German White Garlic - (Allium sativum)
- Hardneck Porcelain
- Heirloom, Non-Hybrid, Non-GMO
- Grows Best In:
- Warm to cold winters, does not need freezing temps
- 2 bulbs
German White Garlic - Beauty with Flavor
German White garlic, also called German Extra-hardy, Northern White and German Stiffneck, is a hardneck porcelain type with large, beautiful well-formed bulbs wrapped in thick, luxuriant and parchment-like skins and is often considered to be the “models” of the garlic world, and sometimes seem too beautiful to eat. It is one of the most widely grown garlic varieties, stores well with large, easy to peel cloves.
A bonus are the scapes it produces in April and May, which are false flower stalks that are delicious trimmed and used as green garlic, like bunching onions. Harvesting the scapes helps make larger bulbs instead of the plant putting its energy into flowering.
The flavor is rich, robust and long-lasting with a lingering medium heat that softens and sweetens when cooked. Great for pesto, pasta, sauces, and roasted, making it absolutely fabulous for garlic bread!
Averages 6 – 10 very large cloves per bulb. Excellent keeper, lasting up to 10 months in cool, dark storage.
German White has excellent growth and is used for cooking, roasting, pickling and longer term storage. Grows well in most states, even with warmer winters, but will produce larger bulbs and cloves in cooler winter areas.
What is Hardneck Garlic?
Garlic is divided into two main types – hardneck and softneck – based on whether or not each variety develops flower stalks, the hardiness, clove formation pattern, and flavor.
The “neck” in the name refers to the long flowering stem – called a scape – that grows upward from the bulb, only found in hardnecks. Also called garlic spears, stems or shoots, they are cut while they are still young and tender and used as a vegetable and a seasoning due to their fresh, delicate garlic flavor. Slowly but surely scapes are gaining in popularity. Cutting the scapes also helps the bulb grow larger, better-developed cloves.
The garlic found in supermarkets or grocery stores is usually softneck – Artichoke is the variety for sale as bulbs and Silverskin is braided.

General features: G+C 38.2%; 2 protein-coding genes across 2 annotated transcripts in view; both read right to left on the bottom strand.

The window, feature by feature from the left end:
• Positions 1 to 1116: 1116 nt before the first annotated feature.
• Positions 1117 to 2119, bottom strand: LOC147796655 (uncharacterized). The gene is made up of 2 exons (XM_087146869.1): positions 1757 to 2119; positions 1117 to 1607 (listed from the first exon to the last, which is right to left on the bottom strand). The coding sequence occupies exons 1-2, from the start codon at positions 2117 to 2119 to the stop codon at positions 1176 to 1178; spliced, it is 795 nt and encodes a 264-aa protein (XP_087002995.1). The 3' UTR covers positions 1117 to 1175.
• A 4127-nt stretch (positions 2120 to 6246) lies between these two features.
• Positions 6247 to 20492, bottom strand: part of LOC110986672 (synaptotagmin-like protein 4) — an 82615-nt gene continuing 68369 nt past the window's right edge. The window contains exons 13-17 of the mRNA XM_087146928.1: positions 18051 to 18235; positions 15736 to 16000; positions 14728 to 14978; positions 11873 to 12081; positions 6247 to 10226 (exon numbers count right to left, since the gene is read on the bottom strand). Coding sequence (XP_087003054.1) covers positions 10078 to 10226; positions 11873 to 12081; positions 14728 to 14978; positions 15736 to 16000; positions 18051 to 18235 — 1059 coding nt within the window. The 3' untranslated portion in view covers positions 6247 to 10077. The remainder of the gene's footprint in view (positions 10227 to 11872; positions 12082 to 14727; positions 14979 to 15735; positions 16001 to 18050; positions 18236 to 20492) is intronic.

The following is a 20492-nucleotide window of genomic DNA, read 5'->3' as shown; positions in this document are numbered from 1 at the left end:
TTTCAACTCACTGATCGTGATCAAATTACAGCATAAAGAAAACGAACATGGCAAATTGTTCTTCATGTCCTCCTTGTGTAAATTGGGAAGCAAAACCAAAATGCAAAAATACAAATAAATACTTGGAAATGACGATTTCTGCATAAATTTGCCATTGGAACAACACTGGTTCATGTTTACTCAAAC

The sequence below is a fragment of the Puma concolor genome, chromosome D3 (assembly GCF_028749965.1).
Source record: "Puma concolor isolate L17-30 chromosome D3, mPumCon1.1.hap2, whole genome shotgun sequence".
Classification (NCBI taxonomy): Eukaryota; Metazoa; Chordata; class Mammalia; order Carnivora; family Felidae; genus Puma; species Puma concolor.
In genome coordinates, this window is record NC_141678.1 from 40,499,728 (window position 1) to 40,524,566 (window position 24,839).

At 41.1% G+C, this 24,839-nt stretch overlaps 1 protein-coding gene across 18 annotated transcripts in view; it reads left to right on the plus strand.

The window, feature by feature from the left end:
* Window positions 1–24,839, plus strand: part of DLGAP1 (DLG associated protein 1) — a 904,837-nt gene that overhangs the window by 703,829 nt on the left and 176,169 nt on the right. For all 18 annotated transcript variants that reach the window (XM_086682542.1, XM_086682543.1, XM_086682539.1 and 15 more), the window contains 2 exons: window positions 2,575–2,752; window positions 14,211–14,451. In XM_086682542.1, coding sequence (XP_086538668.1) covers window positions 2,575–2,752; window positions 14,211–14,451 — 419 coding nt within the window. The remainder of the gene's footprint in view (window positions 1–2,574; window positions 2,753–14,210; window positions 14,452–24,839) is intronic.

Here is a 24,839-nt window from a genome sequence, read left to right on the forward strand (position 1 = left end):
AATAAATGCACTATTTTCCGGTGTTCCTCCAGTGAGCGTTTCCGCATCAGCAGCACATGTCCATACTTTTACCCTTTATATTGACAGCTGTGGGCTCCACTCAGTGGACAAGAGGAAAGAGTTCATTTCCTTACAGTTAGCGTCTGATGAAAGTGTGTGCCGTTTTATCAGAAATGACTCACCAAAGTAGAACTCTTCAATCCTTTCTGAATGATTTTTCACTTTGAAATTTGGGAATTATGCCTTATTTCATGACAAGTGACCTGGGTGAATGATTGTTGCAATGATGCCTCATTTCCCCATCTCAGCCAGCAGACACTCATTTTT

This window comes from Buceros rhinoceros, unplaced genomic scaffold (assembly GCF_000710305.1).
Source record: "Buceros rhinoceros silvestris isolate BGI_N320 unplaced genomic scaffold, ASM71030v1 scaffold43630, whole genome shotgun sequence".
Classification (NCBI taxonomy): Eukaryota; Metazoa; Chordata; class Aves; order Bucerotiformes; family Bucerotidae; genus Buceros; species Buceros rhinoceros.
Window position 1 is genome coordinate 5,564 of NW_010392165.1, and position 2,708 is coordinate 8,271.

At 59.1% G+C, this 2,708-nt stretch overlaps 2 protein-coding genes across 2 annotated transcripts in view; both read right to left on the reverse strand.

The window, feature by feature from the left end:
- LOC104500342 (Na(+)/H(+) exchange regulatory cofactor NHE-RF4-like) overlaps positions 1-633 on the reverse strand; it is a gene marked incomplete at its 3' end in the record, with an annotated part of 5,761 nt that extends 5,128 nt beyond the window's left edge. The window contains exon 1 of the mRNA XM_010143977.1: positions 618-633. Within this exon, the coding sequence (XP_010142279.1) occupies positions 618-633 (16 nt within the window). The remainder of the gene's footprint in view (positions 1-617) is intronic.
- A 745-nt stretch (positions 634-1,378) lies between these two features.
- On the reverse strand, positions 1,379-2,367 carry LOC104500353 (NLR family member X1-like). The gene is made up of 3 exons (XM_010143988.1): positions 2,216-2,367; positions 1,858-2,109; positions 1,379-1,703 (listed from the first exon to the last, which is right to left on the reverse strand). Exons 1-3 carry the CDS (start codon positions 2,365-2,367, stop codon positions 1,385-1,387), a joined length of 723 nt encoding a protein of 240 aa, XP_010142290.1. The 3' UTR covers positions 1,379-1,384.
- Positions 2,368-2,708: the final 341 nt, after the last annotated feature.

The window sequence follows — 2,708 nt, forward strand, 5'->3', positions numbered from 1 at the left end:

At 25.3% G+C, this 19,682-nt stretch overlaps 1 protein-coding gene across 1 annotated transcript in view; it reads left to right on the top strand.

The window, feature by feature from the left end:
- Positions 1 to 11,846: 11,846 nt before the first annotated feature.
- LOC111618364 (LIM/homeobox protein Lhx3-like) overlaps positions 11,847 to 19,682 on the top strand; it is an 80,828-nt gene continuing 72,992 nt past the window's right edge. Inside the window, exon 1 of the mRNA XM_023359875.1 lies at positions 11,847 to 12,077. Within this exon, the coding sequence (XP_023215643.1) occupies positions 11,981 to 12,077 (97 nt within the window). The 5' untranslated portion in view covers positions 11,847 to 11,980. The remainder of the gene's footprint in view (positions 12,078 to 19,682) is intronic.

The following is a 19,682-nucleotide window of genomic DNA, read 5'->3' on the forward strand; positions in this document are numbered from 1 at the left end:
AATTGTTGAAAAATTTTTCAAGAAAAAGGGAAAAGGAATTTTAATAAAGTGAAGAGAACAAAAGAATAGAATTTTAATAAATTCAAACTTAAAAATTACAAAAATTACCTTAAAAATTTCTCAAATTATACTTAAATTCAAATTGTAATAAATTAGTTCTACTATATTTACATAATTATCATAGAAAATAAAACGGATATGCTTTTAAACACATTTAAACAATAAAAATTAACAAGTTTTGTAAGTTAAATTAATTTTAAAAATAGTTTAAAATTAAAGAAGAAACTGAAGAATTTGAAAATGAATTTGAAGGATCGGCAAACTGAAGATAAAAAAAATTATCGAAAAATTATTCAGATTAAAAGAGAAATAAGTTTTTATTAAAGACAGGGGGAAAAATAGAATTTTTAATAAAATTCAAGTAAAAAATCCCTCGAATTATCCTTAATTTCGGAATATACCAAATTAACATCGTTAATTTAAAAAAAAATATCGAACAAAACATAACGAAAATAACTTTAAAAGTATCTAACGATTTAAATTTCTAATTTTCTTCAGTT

Hardneck garlic has a more complex flavor profile, being richer, spicier, and generally more ‘garlicky’ with subtle flavors reflecting where it was grown. The strength and character of the flavors vary, from mild purple stripes to musky porcelains to hot and spicy rocamboles.
Purple stripe and rocambole types are the hardiest, best for gardeners who live in the northern U.S. Gardeners living in mild climates should have good luck with porcelain varieties, especially if they vernalize, or pre-chill their garlic for 4-6 weeks before planting.
About Our Garlic
he best garlic you’ve ever tasted is grown in your own home garden, no matter if you live in the coldest reaches of Minnesota, Michigan, or Montana; or the heat of southern Florida, south Texas, or Arizona.
Our grower – Jonas and his family – are Wisconsin Amish growing certified organic garlic that has been in their extended family for years. They know their garlic better than anyone we’ve talked to, and are incredibly involved and hands-on throughout the entire growing process - from planting to weeding to harvesting and dry-down. Every bulb we offer has been handled multiple times by Jonas or his family.
Their work is done by hand and horsepower, creating a slower pace where they nurture and cultivate with more care and knowledge than larger farms with mechanical equipment. They carefully select the best garlic for next year’s planting, nurturing their garlic strains to ensure increasingly better quality each season.
They put in the time, effort, and work so you can have the benefit of the most vigorous, best-tasting garlic you’ve ever had – no matter where you garden!
Our garlic is grower direct, not from a warehouse or broker who treats them as just another commodity crop!
As a bonus, their garlic is certified organic.
The common myth is that hardneck garlic just won’t grow in warmer climates, but we’ve proven that you can. Our friend and long-time customer Lekoma had this to say about our Music variety:
"Living in central FL, I asked Stephen if he had any garlic that would grow well here. He recommended the Music garlic. It shipped earlier than other garlic we ordered and we were able to vernalize, refrigerate, it for about 12 weeks before planting. It did better than some of the softneck varieties we grew. I was so impressed, Music from Terroir Seeds is now a standard when we order our seed garlic."
Minimize your spring weeding by planting a cover crop of cereal oats in the fall - about a week after planting the garlic - and letting the oats mature until the first frost kills them, creating a thick layer of beneficial mulch. The oat residue crowds out early spring weeds while adding needed nutrients for the maturing garlic.
Because of their short roots, garlic can’t compete very well with weeds, so you must either pull the weeds or prevent them from growing in the first place. Oats give the additional benefit of providing additional nutrients to the garlic right as they resume growing after the winter, making for bigger and tastier bulbs.
Our article - Grow Great Hardneck Garlic at Home - walks you through the details of how to grow the best and most delicious garlic you’ve ever had!
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